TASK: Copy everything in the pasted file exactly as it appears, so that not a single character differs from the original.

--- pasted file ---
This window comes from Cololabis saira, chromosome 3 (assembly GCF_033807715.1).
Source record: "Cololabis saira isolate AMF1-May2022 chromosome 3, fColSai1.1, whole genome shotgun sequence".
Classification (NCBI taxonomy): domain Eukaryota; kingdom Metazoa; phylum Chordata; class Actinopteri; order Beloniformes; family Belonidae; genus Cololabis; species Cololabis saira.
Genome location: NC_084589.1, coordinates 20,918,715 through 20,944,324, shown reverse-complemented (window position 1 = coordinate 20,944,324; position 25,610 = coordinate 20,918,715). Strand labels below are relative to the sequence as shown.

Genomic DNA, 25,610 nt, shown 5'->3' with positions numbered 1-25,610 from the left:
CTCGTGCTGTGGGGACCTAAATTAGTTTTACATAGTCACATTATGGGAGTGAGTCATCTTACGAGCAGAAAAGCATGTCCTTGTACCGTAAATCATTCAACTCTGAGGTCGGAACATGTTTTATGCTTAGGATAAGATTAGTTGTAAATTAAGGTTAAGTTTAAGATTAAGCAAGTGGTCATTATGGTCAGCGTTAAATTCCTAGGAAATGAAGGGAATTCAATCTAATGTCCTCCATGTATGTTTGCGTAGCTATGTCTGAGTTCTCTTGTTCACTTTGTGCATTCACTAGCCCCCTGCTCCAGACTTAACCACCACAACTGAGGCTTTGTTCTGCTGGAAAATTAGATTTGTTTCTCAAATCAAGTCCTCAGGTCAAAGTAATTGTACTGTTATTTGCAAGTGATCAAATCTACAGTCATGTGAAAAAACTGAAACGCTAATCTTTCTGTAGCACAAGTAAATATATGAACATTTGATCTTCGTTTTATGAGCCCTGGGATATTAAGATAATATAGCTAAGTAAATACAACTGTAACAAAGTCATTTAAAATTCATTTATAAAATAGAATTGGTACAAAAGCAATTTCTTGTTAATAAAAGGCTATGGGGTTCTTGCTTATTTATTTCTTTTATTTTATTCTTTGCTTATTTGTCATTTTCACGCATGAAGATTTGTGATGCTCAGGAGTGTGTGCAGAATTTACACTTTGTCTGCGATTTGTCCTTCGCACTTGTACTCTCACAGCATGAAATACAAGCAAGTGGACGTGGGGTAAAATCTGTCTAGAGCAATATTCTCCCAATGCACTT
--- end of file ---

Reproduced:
This window comes from Cololabis saira, chromosome 3 (assembly GCF_033807715.1).
Source record: "Cololabis saira isolate AMF1-May2022 chromosome 3, fColSai1.1, whole genome shotgun sequence".
Classification (NCBI taxonomy): domain Eukaryota; kingdom Metazoa; phylum Chordata; class Actinopteri; order Beloniformes; family Belonidae; genus Cololabis; species Cololabis saira.
Genome location: NC_084589.1, coordinates 20,918,715 through 20,944,324, shown reverse-complemented (window position 1 = coordinate 20,944,324; position 25,610 = coordinate 20,918,715). Strand labels below are relative to the sequence as shown.

Genomic DNA, 25,610 nt, shown 5'->3' with positions numbered 1-25,610 from the left:
CTCGTGCTGTGGGGACCTAAATTAGTTTTACATAGTCACATTATGGGAGTGAGTCATCTTACGAGCAGAAAAGCATGTCCTTGTACCGTAAATCATTCAACTCTGAGGTCGGAACATGTTTTATGCTTAGGATAAGATTAGTTGTAAATTAAGGTTAAGTTTAAGATTAAGCAAGTGGTCATTATGGTCAGCGTTAAATTCCTAGGAAATGAAGGGAATTCAATCTAATGTCCTCCATGTATGTTTGCGTAGCTATGTCTGAGTTCTCTTGTTCACTTTGTGCATTCACTAGCCCCCTGCTCCAGACTTAACCACCACAACTGAGGCTTTGTTCTGCTGGAAAATTAGATTTGTTTCTCAAATCAAGTCCTCAGGTCAAAGTAATTGTACTGTTATTTGCAAGTGATCAAATCTACAGTCATGTGAAAAAACTGAAACGCTAATCTTTCTGTAGCACAAGTAAATATATGAACATTTGATCTTCGTTTTATGAGCCCTGGGATATTAAGATAATATAGCTAAGTAAATACAACTGTAACAAAGTCATTTAAAATTCATTTATAAAATAGAATTGGTACAAAAGCAATTTCTTGTTAATAAAAGGCTATGGGGTTCTTGCTTATTTATTTCTTTTATTTTATTCTTTGCTTATTTGTCATTTTCACGCATGAAGATTTGTGATGCTCAGGAGTGTGTGCAGAATTTACACTTTGTCTGCGATTTGTCCTTCGCACTTGTACTCTCACAGCATGAAATACAAGCAAGTGGACGTGGGGTAAAATCTGTCTAGAGCAATATTCTCCCAATGCACTT